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March 9, 2021

Big publishers ‘have lost control’

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I first met Phil on a rain-soaked day outside my house in Brunswick Terrace, Mullum. It was an accidental encounter, but we soon got stuck into a conversation about the parlous state of Australian universities.

Alex-cropped-300pxVeteran journalist Alex Mitchell believes that the big publishing houses have lost control of the book market and that modern technology is providing a more level playing field for people who want to write novels, poetry, essays, novellas, scripts, plays and biographies.

‘If the internet has shown us one thing it is that we can all write and that we enjoy communicating with each other,’ Alex said.

‘We send emails and Facebook messages to one another on a daily basis. It’s the 21st century way of diary writing.

‘These days when people travel within Australia or abroad, they write almost daily reports to family, friends and workmates. And they send photographs as well.

‘My message is simple: Learn to use your computer and the internet and start writing, either fiction or non-fiction. Find an authentic voice to express your thoughts, feelings and your story.’

Alex has worked as a crime reporter, Canberra press gallery journalist, foreign correspondent, war correspondent, editor and columnist, and regards his best years as working on the London Sunday Times for the legendary Insight investigative team on exposés of Soviet double agent Kim Philby and corporate crook Robert Maxwell. He is the author of Come The Revolution: A Memoir (NewSouth Books 2011)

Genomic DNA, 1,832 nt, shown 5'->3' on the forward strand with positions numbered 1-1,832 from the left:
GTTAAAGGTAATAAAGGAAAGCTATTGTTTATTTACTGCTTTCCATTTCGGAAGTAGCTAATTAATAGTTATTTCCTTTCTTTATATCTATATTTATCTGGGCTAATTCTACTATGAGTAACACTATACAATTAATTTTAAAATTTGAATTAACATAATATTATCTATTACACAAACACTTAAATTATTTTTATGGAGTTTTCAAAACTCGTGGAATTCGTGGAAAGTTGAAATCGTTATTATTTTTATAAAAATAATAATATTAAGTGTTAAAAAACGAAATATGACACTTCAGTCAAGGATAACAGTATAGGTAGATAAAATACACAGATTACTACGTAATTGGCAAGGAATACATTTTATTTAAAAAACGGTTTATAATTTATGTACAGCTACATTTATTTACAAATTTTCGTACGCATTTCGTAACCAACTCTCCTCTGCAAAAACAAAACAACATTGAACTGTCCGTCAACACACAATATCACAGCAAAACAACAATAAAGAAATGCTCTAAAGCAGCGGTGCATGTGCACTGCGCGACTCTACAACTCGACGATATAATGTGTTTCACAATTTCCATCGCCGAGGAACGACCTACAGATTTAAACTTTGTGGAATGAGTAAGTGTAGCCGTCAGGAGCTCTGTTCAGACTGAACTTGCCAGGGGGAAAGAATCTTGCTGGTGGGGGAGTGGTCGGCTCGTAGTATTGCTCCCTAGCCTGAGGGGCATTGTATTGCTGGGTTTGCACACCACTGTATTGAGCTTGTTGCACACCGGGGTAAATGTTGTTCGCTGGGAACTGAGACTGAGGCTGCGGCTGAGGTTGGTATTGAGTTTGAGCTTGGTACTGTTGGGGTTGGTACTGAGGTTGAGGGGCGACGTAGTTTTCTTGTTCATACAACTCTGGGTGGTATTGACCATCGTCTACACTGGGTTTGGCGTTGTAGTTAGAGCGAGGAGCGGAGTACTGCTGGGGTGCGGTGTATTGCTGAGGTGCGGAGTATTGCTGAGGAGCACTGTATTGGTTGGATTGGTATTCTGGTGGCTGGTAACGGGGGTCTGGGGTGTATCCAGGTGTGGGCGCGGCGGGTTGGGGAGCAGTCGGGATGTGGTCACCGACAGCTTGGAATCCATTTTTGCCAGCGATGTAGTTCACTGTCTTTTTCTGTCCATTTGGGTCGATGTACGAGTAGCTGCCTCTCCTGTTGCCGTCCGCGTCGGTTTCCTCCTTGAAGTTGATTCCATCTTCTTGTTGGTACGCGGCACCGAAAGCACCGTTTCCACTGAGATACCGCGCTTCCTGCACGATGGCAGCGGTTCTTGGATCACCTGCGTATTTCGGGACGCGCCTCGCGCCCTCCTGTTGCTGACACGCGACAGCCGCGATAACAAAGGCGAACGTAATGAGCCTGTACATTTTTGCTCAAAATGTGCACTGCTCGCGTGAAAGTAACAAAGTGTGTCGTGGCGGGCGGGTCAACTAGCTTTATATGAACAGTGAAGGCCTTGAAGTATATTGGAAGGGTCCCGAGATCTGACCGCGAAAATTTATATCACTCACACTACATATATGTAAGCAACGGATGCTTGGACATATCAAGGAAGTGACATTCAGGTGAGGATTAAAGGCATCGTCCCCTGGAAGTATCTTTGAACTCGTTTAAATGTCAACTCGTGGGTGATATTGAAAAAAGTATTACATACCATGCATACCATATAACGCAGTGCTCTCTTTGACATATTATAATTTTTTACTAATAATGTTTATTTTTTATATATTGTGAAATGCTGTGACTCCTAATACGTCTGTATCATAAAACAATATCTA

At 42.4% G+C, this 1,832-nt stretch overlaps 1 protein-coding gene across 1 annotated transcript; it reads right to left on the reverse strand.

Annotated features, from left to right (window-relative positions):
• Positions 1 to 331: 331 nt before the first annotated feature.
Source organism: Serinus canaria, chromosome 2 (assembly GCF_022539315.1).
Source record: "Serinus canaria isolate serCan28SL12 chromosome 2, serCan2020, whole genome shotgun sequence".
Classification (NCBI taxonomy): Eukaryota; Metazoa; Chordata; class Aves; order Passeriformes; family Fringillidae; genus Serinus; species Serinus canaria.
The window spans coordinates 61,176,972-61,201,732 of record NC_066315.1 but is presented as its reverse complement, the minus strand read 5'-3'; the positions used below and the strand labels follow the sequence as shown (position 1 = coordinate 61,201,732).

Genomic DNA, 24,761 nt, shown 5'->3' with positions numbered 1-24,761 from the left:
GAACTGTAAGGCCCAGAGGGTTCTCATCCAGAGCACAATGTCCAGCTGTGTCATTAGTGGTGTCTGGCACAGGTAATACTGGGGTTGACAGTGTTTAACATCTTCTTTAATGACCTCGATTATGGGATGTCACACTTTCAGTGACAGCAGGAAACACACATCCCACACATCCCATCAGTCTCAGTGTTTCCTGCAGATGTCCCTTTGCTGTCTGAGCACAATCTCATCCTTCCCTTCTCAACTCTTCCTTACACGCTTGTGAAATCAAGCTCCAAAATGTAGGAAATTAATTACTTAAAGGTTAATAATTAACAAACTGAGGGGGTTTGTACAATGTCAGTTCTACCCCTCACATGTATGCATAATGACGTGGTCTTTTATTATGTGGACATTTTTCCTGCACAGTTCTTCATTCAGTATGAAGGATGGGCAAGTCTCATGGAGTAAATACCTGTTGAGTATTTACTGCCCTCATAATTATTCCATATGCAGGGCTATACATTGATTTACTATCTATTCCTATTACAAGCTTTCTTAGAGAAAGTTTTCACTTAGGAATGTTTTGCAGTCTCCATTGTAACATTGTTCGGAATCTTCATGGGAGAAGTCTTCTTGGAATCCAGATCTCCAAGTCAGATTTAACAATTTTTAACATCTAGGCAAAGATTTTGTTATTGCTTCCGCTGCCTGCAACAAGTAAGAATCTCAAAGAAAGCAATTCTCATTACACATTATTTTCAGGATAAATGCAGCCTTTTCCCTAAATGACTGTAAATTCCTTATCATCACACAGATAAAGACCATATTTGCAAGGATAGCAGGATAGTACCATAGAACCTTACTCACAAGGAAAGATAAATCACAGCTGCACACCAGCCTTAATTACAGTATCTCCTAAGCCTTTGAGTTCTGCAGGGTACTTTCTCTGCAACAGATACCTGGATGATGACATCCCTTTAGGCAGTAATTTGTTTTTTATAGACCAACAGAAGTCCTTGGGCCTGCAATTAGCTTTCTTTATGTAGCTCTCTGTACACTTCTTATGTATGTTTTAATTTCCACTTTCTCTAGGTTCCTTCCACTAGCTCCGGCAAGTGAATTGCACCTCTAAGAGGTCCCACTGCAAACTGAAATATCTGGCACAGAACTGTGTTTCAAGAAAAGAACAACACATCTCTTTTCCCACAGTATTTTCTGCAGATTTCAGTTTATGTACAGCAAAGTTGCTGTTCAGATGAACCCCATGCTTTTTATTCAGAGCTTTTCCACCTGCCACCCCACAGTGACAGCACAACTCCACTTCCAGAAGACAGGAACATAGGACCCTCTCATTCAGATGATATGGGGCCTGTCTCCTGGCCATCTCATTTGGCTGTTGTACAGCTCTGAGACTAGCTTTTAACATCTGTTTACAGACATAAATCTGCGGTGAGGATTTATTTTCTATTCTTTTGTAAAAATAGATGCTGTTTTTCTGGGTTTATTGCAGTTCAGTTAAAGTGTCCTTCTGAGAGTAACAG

Alex will share his 50-year experience in newspapers and television at a workshop called ‘Don’t write crap, it can’t be that hard’ with budding writers at the Byron Bay Writers’ Festival today, Tuesday, July 30, from 1.30–4.30pm at the Byron sports centre.

He will also take part in two panel events: on Friday 2 August, 4–5.15pm at the Feros Marquee and Saturday 3 August, 11.30am–12.30pm at the SCU Marquee.

Alex says the key to a successful writing career is overcoming the demon called writers’ block.

He believes that ‘we all have to get over our insecurities and find the confidence to express ourselves in the written word’.

Alex will share his professional insights with the festival audience and suggest ways of accessing a writing career and making it both interesting and satisfying.

Today’s workshop details: Tuesday 30 July, 1.30–4.30pm, Byron Sport and Cultural Complex, Ewingsdale Road. Book online: www.byronbaywritersfestival.com.au

or call 1300 368 552.


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